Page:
The dog anticipates the attacks of a little mistress with epilepsy
Nine-year-old Millie Webb from Cheshire has epilepsy, and seizures can only start from the fact that the girl laughed. This is called refractory epilepsy and means that it is almost impossible to control seizures with medications. An emotional impulse can provoke seizures, which Millie has 50 times a day. If left unattended, as a result of an attack, she can get a serious traumatic brain injury or choke and die.
Playing with friends, birthday parties and even swimming in the pool cause Millie cramps. Now she has a friend who saves her life: this is Elmo's one-year-old dog, who seems to have learned to anticipate seizures before they begin.
(4 photos in total)Source: Daily Mail
Stuart Webb, the girl's dad, tells: "Fun, such as active games with friends on a holiday or laughter, can provoke an attack. When Millie was younger, it was easier because she didn't like to walk, but now she wants to play outside with friends and live a full life. Sometimes we want her to just sit and watch TV, but she loves to walk outside and wants to ride a bike and roller skates with friends."
Doctors are puzzled by the unusual form of epilepsy found in Millie, as medications do not seem to help control seizures at all. "Millie is under the supervision of specialists in Alder Hey, and she is also being monitored by a local nurse, and this is wonderful. Doctors are shocked by how she has seizures. She can have anything from a couple of seconds of stupor to bouts of clonic seizures," says the girl's dad.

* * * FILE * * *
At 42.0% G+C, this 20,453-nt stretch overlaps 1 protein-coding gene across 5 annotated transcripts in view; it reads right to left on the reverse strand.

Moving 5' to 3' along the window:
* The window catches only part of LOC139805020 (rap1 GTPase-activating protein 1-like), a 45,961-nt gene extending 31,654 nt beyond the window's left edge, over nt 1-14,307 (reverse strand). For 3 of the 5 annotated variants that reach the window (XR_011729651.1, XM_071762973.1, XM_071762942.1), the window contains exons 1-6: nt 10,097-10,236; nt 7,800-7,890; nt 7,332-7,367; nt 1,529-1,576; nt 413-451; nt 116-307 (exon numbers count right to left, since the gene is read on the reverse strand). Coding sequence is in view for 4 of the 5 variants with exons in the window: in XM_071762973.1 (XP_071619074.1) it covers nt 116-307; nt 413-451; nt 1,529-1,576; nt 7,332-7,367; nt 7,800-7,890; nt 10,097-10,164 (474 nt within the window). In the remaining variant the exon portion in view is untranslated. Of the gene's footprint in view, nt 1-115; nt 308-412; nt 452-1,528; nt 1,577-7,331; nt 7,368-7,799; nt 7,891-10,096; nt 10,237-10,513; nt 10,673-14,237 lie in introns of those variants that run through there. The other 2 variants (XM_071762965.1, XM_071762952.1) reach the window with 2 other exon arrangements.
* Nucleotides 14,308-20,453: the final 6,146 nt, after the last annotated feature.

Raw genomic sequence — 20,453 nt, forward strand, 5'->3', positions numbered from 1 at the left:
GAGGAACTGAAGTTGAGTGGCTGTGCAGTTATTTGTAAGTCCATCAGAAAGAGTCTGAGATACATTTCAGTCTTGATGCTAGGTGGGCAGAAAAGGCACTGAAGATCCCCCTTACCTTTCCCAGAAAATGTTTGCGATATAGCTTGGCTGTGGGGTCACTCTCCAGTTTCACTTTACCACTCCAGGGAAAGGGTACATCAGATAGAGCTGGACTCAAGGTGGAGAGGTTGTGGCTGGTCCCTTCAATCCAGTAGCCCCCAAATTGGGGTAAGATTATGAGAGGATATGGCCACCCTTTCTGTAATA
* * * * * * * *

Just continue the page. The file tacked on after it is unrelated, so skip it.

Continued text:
Over the past five years, since the first onset of symptoms, Millie has tried 12 different types of medications, but none of them affected the number or quality of epilepsy attacks.
"Millie is a wonderful girl, restless. She has this amazing power, and she doesn't let epilepsy ruin her life. As soon as she can get up after the attack, she gets up. She just wants to be normal, and we don't stop her as much as possible," says Linda, the girl's mother.
When Millie was swimming in the children's pool this summer and she started having seizures, Elmo ran to save her and pulled her out of the water. When a girl has a convulsive seizure, the dog reacts to crying. She runs to the girl, licks her face to bring her to her senses. It also helps to remove excess saliva and prevents the girl from choking.
In June, when Millie fell asleep on the couch, Elmo suddenly jumped up and started licking her face. Linda tried to drive the dog away, but then realized that the girl was having seizures. "This was the first time we saw Elmo trying to warn us about a future attack," says the girl's mother.
Now Millie's family really wants to develop Elmo's talents, find her a trainer who can turn her into a full-fledged companion dog that warns about seizures. The Webbs were advised to contact a local dog training center. Linda says, "Elmo doesn't need to be taught how to deal with seizures, she already knows how. She just needs to be taught to warn us. If Elmo had been trained, she could accompany her daughter everywhere and provide moral support. It seems to us that Elmo has a gift for helping Millie. We just need an experienced person to train the dog."
Keywords: Illness | Friendship | Help | Prediction | Dogs